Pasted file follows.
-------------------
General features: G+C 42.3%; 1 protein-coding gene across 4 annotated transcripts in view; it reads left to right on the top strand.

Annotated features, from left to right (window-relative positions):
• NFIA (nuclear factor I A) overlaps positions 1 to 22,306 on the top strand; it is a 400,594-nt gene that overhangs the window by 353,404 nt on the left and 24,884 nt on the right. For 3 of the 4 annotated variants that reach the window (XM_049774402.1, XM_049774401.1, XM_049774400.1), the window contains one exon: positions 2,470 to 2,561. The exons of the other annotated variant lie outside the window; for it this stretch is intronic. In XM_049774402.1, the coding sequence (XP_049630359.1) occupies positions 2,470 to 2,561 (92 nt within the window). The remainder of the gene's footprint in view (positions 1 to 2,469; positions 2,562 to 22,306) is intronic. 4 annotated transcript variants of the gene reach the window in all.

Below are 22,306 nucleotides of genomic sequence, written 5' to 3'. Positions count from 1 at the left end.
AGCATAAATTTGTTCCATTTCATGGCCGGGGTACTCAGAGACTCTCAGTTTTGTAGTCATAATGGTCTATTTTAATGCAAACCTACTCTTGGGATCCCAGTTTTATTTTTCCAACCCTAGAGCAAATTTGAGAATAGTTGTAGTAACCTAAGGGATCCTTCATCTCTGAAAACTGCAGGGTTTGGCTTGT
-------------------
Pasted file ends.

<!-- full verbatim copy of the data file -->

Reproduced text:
General features: G+C 42.3%; 1 protein-coding gene across 4 annotated transcripts in view; it reads left to right on the top strand.

Annotated features, from left to right (window-relative positions):
• NFIA (nuclear factor I A) overlaps positions 1 to 22,306 on the top strand; it is a 400,594-nt gene that overhangs the window by 353,404 nt on the left and 24,884 nt on the right. For 3 of the 4 annotated variants that reach the window (XM_049774402.1, XM_049774401.1, XM_049774400.1), the window contains one exon: positions 2,470 to 2,561. The exons of the other annotated variant lie outside the window; for it this stretch is intronic. In XM_049774402.1, the coding sequence (XP_049630359.1) occupies positions 2,470 to 2,561 (92 nt within the window). The remainder of the gene's footprint in view (positions 1 to 2,469; positions 2,562 to 22,306) is intronic. 4 annotated transcript variants of the gene reach the window in all.

Below are 22,306 nucleotides of genomic sequence, written 5' to 3'. Positions count from 1 at the left end.
AGCATAAATTTGTTCCATTTCATGGCCGGGGTACTCAGAGACTCTCAGTTTTGTAGTCATAATGGTCTATTTTAATGCAAACCTACTCTTGGGATCCCAGTTTTATTTTTCCAACCCTAGAGCAAATTTGAGAATAGTTGTAGTAACCTAAGGGATCCTTCATCTCTGAAAACTGCAGGGTTTGGCTTGT